Sen. John McCain touted his experience and Western roots in his bid for the White House during a brief campaign stop Saturday in this rural, Republican-friendly Nevada enclave.
"I am prepared to lead, I need no on-the-job training," the Arizona Republican told about 300 people gathered at the steps of the Elko County Courthouse, in northeastern Nevada.
McCain criticized both parties on the war in Iraq. The war was mismanaged in its early stages, he said, but Democrats' attempts to enforce a timetable for withdrawal are misguided and won't prevail.
President George W. Bush has said he will veto a war funding bill that contains the timetable. Democrats in Congress have stood by the plan.
McCain said he believes Democrats will back down rather face blame for any possible consequences of holding up funding by insisting on a withdrawal timetable.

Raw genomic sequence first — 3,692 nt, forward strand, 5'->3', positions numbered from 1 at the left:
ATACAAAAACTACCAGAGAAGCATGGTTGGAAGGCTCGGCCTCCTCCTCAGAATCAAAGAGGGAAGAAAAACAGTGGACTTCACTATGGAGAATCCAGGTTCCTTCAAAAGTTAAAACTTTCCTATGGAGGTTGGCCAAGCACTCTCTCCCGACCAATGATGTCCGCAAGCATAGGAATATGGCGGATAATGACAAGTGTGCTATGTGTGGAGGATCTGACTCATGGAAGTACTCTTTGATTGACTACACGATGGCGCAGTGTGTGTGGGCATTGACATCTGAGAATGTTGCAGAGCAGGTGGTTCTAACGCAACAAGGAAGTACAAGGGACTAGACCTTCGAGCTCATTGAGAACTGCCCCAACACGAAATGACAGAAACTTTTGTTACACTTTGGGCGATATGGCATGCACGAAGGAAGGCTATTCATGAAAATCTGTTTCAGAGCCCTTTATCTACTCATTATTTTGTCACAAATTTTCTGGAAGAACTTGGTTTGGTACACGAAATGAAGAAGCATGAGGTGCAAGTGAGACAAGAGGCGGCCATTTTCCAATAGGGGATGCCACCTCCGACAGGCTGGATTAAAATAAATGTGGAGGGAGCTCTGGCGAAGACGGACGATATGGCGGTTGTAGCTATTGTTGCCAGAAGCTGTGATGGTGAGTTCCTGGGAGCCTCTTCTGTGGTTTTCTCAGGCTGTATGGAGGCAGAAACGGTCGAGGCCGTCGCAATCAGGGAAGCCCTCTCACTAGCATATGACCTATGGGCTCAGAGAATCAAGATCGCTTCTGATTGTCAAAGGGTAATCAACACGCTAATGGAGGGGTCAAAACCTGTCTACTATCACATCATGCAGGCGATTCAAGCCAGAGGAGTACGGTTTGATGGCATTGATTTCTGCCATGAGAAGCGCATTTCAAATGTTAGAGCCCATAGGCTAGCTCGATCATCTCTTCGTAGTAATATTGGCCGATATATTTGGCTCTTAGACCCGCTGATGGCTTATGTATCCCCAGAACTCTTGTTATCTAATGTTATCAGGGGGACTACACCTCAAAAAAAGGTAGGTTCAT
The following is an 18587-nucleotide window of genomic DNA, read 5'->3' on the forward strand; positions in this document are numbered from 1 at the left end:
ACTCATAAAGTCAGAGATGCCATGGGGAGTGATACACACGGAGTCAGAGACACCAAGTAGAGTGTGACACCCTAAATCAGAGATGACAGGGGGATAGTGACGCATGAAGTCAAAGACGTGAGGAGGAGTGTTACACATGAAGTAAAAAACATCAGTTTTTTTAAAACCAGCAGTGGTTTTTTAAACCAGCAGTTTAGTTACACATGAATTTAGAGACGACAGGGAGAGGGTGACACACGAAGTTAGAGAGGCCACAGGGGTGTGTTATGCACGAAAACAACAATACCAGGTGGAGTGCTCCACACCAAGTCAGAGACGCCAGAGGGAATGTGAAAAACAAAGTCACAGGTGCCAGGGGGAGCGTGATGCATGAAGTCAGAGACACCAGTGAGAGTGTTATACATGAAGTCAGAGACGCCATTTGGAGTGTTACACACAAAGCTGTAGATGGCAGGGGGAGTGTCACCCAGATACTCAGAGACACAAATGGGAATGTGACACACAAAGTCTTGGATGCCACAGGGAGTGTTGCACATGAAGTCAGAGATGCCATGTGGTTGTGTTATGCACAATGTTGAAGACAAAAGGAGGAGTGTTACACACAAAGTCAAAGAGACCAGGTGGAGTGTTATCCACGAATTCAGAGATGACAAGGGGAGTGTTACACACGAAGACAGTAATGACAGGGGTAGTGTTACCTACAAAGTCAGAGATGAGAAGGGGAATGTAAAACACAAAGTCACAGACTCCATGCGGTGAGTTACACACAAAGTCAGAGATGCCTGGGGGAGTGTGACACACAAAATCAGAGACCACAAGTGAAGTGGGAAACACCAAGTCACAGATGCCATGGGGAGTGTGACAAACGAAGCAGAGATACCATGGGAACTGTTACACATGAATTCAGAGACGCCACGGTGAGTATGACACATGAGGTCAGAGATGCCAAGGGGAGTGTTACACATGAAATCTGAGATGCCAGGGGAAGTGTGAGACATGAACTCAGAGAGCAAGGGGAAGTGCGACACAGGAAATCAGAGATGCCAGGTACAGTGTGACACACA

"The fact is they won't do it because then they have to take responsibility for what takes place," he said.
McCain's visit was part of a five-state, four-day swing to officially kickoff his presidential campaign. He was to wrap up the tour later in the day in Tempe, Arizona.
McCain has been trailing in polls and fundraising to Republican Rudolph Giuliani, the former mayor of New York. The senator has struggled to maintain his reputation for political independence while staunchly defending the administration's increasing unpopular war policies.
In a speech in Las Vegas last week, McCain criticized Senate Majority Leader Harry Reid when the Nevada Democrat said the war in Iraq was "lost."
Though rural areas of Nevada are heavily supportive of Bush, McCain could have an uphill battle in other parts of the state, particularly in populous Clark County in southern Nevada that includes Las Vegas.
McCain has a record of supporting the opening of a nuclear waste storage site at Yucca Mountain, 90 miles northwest of Las Vegas. The waste dump is strongly opposed by Democrats and Republicans in the state.